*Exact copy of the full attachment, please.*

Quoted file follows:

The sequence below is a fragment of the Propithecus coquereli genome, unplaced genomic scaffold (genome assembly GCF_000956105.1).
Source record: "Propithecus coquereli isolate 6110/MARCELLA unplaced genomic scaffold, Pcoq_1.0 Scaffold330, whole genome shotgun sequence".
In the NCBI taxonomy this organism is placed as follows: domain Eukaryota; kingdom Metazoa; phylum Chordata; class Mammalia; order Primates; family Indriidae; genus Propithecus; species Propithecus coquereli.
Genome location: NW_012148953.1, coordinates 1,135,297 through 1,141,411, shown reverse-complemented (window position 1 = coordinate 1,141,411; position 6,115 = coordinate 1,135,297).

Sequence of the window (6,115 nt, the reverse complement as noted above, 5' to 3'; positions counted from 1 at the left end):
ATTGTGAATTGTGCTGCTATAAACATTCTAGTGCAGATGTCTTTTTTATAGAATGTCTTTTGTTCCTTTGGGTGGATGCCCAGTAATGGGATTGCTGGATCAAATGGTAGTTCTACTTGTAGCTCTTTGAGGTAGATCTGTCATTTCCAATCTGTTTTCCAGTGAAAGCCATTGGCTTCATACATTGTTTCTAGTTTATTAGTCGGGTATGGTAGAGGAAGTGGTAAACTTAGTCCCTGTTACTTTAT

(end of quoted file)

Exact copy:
The sequence below is a fragment of the Propithecus coquereli genome, unplaced genomic scaffold (genome assembly GCF_000956105.1).
Source record: "Propithecus coquereli isolate 6110/MARCELLA unplaced genomic scaffold, Pcoq_1.0 Scaffold330, whole genome shotgun sequence".
In the NCBI taxonomy this organism is placed as follows: domain Eukaryota; kingdom Metazoa; phylum Chordata; class Mammalia; order Primates; family Indriidae; genus Propithecus; species Propithecus coquereli.
Genome location: NW_012148953.1, coordinates 1,135,297 through 1,141,411, shown reverse-complemented (window position 1 = coordinate 1,141,411; position 6,115 = coordinate 1,135,297).

Sequence of the window (6,115 nt, the reverse complement as noted above, 5' to 3'; positions counted from 1 at the left end):
ATTGTGAATTGTGCTGCTATAAACATTCTAGTGCAGATGTCTTTTTTATAGAATGTCTTTTGTTCCTTTGGGTGGATGCCCAGTAATGGGATTGCTGGATCAAATGGTAGTTCTACTTGTAGCTCTTTGAGGTAGATCTGTCATTTCCAATCTGTTTTCCAGTGAAAGCCATTGGCTTCATACATTGTTTCTAGTTTATTAGTCGGGTATGGTAGAGGAAGTGGTAAACTTAGTCCCTGTTACTTTAT